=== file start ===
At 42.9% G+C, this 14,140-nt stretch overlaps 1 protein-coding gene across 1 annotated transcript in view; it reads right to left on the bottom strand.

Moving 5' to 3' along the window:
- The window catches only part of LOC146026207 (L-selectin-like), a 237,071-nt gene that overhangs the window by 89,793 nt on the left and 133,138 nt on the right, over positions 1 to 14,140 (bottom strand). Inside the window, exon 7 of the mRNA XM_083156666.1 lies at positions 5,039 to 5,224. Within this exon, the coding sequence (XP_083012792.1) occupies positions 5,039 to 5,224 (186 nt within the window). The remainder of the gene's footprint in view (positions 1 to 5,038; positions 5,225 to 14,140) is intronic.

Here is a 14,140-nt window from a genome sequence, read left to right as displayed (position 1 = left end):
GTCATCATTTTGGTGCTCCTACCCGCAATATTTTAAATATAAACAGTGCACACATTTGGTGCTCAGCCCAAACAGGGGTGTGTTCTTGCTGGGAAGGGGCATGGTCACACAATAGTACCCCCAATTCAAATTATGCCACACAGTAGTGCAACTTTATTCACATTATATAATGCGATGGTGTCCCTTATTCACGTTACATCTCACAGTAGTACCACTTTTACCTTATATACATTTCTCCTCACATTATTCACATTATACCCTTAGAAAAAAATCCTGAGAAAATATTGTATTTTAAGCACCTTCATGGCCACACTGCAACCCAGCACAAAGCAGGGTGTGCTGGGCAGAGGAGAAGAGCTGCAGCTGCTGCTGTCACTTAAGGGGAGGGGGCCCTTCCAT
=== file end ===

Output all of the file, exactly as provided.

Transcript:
At 42.9% G+C, this 14,140-nt stretch overlaps 1 protein-coding gene across 1 annotated transcript in view; it reads right to left on the bottom strand.

Moving 5' to 3' along the window:
- The window catches only part of LOC146026207 (L-selectin-like), a 237,071-nt gene that overhangs the window by 89,793 nt on the left and 133,138 nt on the right, over positions 1 to 14,140 (bottom strand). Inside the window, exon 7 of the mRNA XM_083156666.1 lies at positions 5,039 to 5,224. Within this exon, the coding sequence (XP_083012792.1) occupies positions 5,039 to 5,224 (186 nt within the window). The remainder of the gene's footprint in view (positions 1 to 5,038; positions 5,225 to 14,140) is intronic.

Here is a 14,140-nt window from a genome sequence, read left to right as displayed (position 1 = left end):
GTCATCATTTTGGTGCTCCTACCCGCAATATTTTAAATATAAACAGTGCACACATTTGGTGCTCAGCCCAAACAGGGGTGTGTTCTTGCTGGGAAGGGGCATGGTCACACAATAGTACCCCCAATTCAAATTATGCCACACAGTAGTGCAACTTTATTCACATTATATAATGCGATGGTGTCCCTTATTCACGTTACATCTCACAGTAGTACCACTTTTACCTTATATACATTTCTCCTCACATTATTCACATTATACCCTTAGAAAAAAATCCTGAGAAAATATTGTATTTTAAGCACCTTCATGGCCACACTGCAACCCAGCACAAAGCAGGGTGTGCTGGGCAGAGGAGAAGAGCTGCAGCTGCTGCTGTCACTTAAGGGGAGGGGGCCCTTCCAT